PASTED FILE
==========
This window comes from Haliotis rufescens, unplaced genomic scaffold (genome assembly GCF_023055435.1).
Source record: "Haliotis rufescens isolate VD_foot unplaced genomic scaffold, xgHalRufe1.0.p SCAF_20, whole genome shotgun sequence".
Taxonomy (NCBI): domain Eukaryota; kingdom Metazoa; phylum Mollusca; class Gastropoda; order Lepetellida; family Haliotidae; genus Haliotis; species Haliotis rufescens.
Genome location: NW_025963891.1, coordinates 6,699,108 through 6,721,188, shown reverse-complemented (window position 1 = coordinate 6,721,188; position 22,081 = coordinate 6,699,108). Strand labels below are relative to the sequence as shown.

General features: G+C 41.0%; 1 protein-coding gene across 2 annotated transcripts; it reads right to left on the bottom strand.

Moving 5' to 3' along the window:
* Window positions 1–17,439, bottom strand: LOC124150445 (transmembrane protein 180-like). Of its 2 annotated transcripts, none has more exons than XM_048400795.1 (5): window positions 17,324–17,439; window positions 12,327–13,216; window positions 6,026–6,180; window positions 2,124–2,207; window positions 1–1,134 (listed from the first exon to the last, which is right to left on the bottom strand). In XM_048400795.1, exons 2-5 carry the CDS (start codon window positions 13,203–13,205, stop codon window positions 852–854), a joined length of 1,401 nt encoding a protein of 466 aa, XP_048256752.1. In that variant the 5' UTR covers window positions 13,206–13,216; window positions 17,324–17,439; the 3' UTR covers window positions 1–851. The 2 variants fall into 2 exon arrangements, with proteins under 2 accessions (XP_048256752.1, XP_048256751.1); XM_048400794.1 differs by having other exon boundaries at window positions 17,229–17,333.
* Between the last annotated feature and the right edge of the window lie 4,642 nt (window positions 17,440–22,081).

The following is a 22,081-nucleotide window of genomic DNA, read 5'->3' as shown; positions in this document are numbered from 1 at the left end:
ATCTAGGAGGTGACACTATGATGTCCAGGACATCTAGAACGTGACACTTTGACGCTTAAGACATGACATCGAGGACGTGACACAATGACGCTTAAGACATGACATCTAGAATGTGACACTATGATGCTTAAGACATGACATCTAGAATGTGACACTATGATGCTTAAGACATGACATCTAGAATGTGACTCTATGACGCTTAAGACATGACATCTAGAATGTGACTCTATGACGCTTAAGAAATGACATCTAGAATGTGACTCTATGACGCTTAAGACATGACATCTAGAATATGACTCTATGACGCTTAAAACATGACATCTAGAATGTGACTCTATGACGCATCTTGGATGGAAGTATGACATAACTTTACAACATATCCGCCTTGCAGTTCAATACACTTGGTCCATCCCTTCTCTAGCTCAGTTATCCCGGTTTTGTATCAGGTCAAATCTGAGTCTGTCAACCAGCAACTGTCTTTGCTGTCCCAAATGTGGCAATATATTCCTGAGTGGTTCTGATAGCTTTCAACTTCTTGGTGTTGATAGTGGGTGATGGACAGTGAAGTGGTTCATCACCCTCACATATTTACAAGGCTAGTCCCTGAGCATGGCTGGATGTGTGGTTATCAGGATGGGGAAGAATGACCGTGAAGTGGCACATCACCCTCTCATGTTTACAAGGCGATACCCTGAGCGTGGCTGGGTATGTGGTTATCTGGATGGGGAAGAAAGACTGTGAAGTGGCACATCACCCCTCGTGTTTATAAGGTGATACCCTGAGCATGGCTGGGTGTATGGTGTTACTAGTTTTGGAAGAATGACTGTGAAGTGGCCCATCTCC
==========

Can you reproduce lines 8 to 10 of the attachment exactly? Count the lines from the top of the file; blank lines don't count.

* Between the last annotated feature and the right edge of the window lie 4,642 nt (window positions 17,440–22,081).

The following is a 22,081-nucleotide window of genomic DNA, read 5'->3' as shown; positions in this document are numbered from 1 at the left end:
ATCTAGGAGGTGACACTATGATGTCCAGGACATCTAGAACGTGACACTTTGACGCTTAAGACATGACATCGAGGACGTGACACAATGACGCTTAAGACATGACATCTAGAATGTGACACTATGATGCTTAAGACATGACATCTAGAATGTGACACTATGATGCTTAAGACATGACATCTAGAATGTGACTCTATGACGCTTAAGACATGACATCTAGAATGTGACTCTATGACGCTTAAGAAATGACATCTAGAATGTGACTCTATGACGCTTAAGACATGACATCTAGAATATGACTCTATGACGCTTAAAACATGACATCTAGAATGTGACTCTATGACGCATCTTGGATGGAAGTATGACATAACTTTACAACATATCCGCCTTGCAGTTCAATACACTTGGTCCATCCCTTCTCTAGCTCAGTTATCCCGGTTTTGTATCAGGTCAAATCTGAGTCTGTCAACCAGCAACTGTCTTTGCTGTCCCAAATGTGGCAATATATTCCTGAGTGGTTCTGATAGCTTTCAACTTCTTGGTGTTGATAGTGGGTGATGGACAGTGAAGTGGTTCATCACCCTCACATATTTACAAGGCTAGTCCCTGAGCATGGCTGGATGTGTGGTTATCAGGATGGGGAAGAATGACCGTGAAGTGGCACATCACCCTCTCATGTTTACAAGGCGATACCCTGAGCGTGGCTGGGTATGTGGTTATCTGGATGGGGAAGAAAGACTGTGAAGTGGCACATCACCCCTCGTGTTTATAAGGTGATACCCTGAGCATGGCTGGGTGTATGGTGTTACTAGTTTTGGAAGAATGACTGTGAAGTGGCCCATCTCC